‘Thoroughly Modern Millie’ gets ready to roar

By: Maria Allard | C&G Newspapers | Published August 2, 2017

CLINTON TOWNSHIP — Kansas native Millie Dillmount arrives in New York City to start a new life as the Roaring 1920s build steam in “Thoroughly Modern Millie,” which the Heart of the Hills Players are bringing to the stage.

Leaving her former self behind, Millie sets her sights on becoming a flapper and finding a wealthy husband. The sounds of jazz, raised hemlines and Millie’s job as a stenographer set the tone as “‘Thoroughly Modern Millie” unfolds Aug. 10-13 at the Macomb Center for the Performing Arts, located on Macomb Community College’s Center Campus at 44575 Garfield Road in Clinton Township.

Showtimes will be 2 p.m. Aug. 10-11, 7:30 p.m. Aug. 12 and 3 p.m. Aug. 13. The Heart of the Hills Players consists of local residents ages 50 and older brought together by their love of theater. The group rehearses at the Disabled American Veterans Hall in Shelby Township.

“Thoroughly Modern Millie” is based on the 1967 Academy Award-winning film, and Sutton Foster, formerly of  Troy, won a Tony award in 2002 for her role in the Broadway version. Songs include “Thoroughly Modern Millie,” “Forget About the Boy,” and “Gimme Gimme.”

Lorrie Garrison, 64, was cast as hometown girl Millie, who transforms from frumpy to fabulous as she meets a man named Jimmy Smith.

“She comes to New York and wants to be modern,” the Rochester Hills resident said. “She wants to marry a rich man but falls in love with someone she thinks is poor.”

As she settles into her new life, Millie learns the truth about her man, Jimmy Smith, and his money. To transform herself into Millie, Garrison is pulling from her own “poor background.”

“I can relate to Millie. I lived a sheltered life as a girl. I can pull from my experiences,” Garrison said. “I try to become the character. I am no longer me.”

Audience members will be treated to Garrison’s vocal talent as she performs nine songs, some as solos and some as duets. Garrison joined the acting troupe 10 years ago and also performs with other groups.

“When I come back here, I am always welcomed with open arms,” Garrison said. “People make me feel like this is family.”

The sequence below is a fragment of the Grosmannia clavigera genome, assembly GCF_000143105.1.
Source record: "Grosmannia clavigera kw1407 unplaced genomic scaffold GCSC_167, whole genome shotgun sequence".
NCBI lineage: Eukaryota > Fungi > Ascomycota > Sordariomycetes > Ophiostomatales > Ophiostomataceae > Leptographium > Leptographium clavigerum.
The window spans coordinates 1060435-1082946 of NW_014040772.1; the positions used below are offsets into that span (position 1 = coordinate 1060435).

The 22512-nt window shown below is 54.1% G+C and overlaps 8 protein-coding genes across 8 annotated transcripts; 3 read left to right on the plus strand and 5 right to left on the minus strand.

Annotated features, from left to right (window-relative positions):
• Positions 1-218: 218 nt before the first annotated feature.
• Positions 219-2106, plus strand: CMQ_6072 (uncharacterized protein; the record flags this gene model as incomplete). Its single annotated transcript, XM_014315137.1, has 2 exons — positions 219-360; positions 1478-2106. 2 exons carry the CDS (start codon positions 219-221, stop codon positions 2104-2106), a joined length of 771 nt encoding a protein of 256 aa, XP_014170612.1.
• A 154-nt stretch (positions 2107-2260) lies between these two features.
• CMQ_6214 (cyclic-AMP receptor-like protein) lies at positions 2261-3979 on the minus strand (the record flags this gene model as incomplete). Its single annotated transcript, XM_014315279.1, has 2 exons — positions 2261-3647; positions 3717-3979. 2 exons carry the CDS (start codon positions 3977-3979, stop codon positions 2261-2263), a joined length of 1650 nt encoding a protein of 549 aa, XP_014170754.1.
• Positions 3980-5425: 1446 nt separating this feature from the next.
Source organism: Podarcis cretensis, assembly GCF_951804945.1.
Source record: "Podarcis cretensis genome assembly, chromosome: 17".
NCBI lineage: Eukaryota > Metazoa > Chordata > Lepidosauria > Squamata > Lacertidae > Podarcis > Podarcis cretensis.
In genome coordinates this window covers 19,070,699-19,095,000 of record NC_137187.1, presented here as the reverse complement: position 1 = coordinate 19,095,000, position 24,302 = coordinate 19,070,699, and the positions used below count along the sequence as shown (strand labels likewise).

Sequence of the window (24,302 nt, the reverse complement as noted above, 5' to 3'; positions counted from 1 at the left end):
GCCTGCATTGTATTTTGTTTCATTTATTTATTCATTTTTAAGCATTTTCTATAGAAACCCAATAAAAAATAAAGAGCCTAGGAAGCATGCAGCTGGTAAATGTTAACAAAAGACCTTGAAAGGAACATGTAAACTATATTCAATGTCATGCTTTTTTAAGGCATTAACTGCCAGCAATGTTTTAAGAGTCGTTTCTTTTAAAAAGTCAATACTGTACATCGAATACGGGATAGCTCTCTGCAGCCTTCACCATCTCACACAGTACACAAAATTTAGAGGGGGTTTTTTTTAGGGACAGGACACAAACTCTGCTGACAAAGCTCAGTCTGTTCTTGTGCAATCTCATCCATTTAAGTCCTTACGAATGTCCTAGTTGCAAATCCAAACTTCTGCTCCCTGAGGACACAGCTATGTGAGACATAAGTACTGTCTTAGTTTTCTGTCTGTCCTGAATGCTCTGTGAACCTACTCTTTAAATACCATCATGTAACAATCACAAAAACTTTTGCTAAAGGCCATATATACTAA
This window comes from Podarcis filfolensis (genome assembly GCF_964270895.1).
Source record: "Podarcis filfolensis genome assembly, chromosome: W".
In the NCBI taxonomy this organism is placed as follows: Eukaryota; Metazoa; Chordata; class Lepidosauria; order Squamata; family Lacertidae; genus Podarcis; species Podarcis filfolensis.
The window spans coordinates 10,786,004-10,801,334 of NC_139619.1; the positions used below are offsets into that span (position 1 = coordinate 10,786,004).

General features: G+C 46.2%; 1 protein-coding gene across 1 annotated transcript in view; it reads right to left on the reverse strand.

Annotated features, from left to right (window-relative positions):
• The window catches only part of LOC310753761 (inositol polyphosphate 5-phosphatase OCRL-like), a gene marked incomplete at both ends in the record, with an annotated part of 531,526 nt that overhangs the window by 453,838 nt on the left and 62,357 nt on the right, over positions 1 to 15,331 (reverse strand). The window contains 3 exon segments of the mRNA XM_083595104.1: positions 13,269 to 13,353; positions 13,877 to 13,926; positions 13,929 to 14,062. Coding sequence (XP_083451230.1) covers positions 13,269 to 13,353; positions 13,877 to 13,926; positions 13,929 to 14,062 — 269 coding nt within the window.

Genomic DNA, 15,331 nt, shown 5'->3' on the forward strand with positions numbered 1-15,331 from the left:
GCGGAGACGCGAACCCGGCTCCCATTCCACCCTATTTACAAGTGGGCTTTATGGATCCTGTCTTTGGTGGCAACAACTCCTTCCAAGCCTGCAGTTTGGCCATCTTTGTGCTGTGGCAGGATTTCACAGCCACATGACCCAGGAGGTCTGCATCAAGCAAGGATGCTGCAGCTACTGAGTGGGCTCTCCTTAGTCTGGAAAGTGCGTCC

The “worldly” Jimmy Smith comes to life through the acting chops of the Rev. Larry Hooks, of Eastpointe. And it seems opposites attract. Although Jimmy Smith comes from wealth, his mom wants him to learn more about the world.

“My mother puts me out on the street with $25,” Hooks said of his character. “Being from a rich family, I was just the opposite of Millie.”

Hooks, 75, said a love affair happens between the two.

“Love just drew me to her,” Hooks.

Performing as a chorus member is “a dream come true” for Grosse Pointe Park resident Judy Kerman.

“I am finally performing onstage. I like the light on me. It gives me a high,” Kerman said. “Here I am at 65-plus tap dancing onstage. It’s a wonderful thing to be in this creative atmosphere.”

Kerman began dance lessons as a young girl and continued dancing throughout her 20s. Her older sister, Dolores Steele, was her first dance instructor. Kerman recalled that within six months of lessons, she could dance en pointe.

“It was second nature to me,” she said.

She stopped dancing for many years. The stage now belongs to her and is a reminder of those early years with Steele, who passed away 46 years ago at age 31.

“Sometimes I feel her presence when onstage,” Kerman said.

Chewing up the scenery as lead stenographer Miss Flannery is Heidi Coffman, of Huntington Woods.

“She’s a tough New York broad. Bossy and full of herself,” Coffman said. “She pushes everyone around. She’s funny and mean. All my scenes are with Millie.”

She feels at home onstage.

“There’s so much adrenaline and excitement,” Coffman said. “It’s just such an exhilarating feeling. You’re interacting with the audience. You can’t beat it.”

In the role of Trevor Graydon III is Bill Baird, of Sterling Heights.

“He’s a businessman. He’s a hoot. He gets to get drunk in this. He’s part of the rescue squad that saves Mille,” said Baird, 69, whose wife, Chris, is working on scenery for the show.

Also starring in the show are Beverly Luria, of St. Clair Shores, as Miss Dorothy Smith; Diana Schreiber, of Clinton Township, as Muzzy Van Hossmere; Mikki Malatesta, of Rochester, as Mrs. Meers; Paul Messano, of Troy, as Ching Ho; and Patty Keylon, of Shelby Township, as Bun Foo.

Rochester resident Stacey Cleaveland is the musical director, and Troy resident Pam Messano is the director.

“I get to see my vision onstage. We haven’t had much time for this show, and the cast has really pulled together,” Messano said. “This is the most difficult show we’ve done musically, because we don’t know the songs.”

There are seven members of the orchestra, including Grosse Pointe Park resident and bass guitarist Peter Dudley, 66.

“It’s a retro 1920s jazzy musical,” Dudley said. “At one point in the show, George Gershwin makes an appearance.”

He joined Heart of the Hills in 2002.

“It keeps me young and it keeps me active,” he said.

Tickets cost $16 in advance and $18 at the door (based on availability), or $12 each for groups of 10 or more purchased in advance. Seating is reserved. For tickets, visit  www.macombcenter.com or call (586) 286-2222. 

For more information on Heart of the Hills Players, visit hohplayers.org.